13. What is the total federal compensation paid to disabled veterans?
  1. How does educational performance vary by type of disability?
  2. What services and accommodations are used by students with disabilities and how effective are they?
  3. What are the characteristics of students with disabilities?
  4. What happens to children who receive special education services but do not receive adult developmental services?
  5. How do people with disabilities make transitions from education to employment?
  6. What effect has rehabilitation had on drop-out and graduation rates?
  1. What are the characteristics of working people with disabilities?
  2. What is driving the lower labor force participation rates among people with disabilities?
  3. What enhances return to work and long-term job retention following return to work?
  4. What are the quarterly employment and earnings patterns of SSDI/SSI applicants and beneficiaries?
  5. What are the quality and level of employment and how do they compare to desired employment?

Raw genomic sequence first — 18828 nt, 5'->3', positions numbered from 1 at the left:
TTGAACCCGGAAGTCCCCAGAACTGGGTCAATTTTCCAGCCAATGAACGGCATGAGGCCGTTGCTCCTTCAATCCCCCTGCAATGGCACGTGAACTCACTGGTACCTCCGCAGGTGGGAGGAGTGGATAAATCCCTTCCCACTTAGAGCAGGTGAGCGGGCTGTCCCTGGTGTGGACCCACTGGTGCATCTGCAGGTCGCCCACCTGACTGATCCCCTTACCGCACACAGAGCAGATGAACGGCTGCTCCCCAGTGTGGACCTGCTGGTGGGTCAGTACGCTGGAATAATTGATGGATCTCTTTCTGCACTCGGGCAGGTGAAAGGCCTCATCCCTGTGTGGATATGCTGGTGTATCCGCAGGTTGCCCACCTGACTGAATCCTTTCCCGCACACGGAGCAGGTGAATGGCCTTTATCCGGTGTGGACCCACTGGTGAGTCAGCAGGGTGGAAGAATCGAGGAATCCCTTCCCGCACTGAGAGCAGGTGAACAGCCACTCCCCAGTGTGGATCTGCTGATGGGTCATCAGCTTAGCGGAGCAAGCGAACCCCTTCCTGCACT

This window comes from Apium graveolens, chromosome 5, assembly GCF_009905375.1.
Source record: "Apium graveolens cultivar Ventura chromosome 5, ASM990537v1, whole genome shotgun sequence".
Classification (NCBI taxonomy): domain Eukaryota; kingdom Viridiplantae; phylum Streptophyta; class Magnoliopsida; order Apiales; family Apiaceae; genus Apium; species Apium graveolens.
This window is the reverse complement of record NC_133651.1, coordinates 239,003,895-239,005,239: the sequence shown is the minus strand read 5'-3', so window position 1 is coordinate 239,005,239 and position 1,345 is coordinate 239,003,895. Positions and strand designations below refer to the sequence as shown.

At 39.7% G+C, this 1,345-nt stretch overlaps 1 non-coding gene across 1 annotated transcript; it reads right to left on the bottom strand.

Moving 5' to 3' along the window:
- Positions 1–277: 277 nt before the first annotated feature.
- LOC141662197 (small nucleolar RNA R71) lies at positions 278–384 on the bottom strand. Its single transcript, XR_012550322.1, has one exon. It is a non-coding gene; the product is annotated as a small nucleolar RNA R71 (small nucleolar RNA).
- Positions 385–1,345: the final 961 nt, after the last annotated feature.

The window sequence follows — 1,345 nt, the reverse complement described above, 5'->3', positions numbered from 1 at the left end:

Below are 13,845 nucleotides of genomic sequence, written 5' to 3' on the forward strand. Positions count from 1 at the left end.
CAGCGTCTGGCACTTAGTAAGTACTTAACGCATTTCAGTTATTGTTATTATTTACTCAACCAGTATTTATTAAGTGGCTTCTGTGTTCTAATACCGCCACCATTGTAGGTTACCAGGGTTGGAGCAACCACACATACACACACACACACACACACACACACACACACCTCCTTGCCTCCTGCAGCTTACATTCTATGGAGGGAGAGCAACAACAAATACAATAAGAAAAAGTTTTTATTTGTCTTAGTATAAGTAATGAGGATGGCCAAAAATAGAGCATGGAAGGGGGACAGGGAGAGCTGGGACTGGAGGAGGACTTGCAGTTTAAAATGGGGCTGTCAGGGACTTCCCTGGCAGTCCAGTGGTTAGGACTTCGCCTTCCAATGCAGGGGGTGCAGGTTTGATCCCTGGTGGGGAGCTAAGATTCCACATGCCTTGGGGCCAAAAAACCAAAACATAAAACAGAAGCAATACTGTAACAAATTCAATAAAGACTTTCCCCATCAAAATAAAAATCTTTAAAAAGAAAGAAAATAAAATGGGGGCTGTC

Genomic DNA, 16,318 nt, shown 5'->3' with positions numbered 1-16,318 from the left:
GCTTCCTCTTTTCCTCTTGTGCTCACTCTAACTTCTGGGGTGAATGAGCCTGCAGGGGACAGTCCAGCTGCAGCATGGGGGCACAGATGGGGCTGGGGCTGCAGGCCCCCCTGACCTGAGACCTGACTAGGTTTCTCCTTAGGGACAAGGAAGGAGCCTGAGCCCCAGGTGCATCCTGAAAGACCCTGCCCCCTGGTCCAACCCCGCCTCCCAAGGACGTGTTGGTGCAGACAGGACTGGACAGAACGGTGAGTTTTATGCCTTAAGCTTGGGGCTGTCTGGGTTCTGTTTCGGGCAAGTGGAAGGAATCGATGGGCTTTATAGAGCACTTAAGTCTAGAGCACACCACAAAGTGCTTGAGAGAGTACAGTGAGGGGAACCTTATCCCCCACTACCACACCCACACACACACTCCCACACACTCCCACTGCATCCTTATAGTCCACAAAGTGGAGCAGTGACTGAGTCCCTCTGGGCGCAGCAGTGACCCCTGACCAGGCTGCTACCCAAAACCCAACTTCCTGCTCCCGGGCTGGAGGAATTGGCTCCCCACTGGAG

6. What are the labor market outcomes following participation in education and training programs?
  7. How are period of military service and race related to disability among veterans?
Housing and Independence
  1. What kinds of assistance and services are needed for independent living in the community?
  2. What are the income level and housing needs of persons with disabilities living in noninstitutional group quarters?
  3. How do young people with disabilities make arrangements for housing following transition to adulthood?
  4. What is the relationship between housing and disability?
Quality of Life
  1. What is the relationship between disabilities and household food insecurity?
  2. What are the consumption and expenditure patterns of persons with disabilities?
  3. What are the outcomes and quality of life for people with disabilities?
Health Status
  1. How do morbidity and mortality relate to disability?
  2. What are the state-level prevalence rates of specific conditions?
  3. How prevalent are comorbidities among people with disabilities?
  4. How prevalent are intellectual disabilities and how do they affect overall health status?
  5. How prevalent are mental health limitations, and are limitations underreported?
  6. How does disability policy affect the dynamics of mental illness?
  7. What are the dynamics of disability (spells, duration)?
  8. What are the prevalence rates of disability for foster youth?
  9. What are the oral health status and immunization rates among people with disabilities?
Informal and Formal Health Care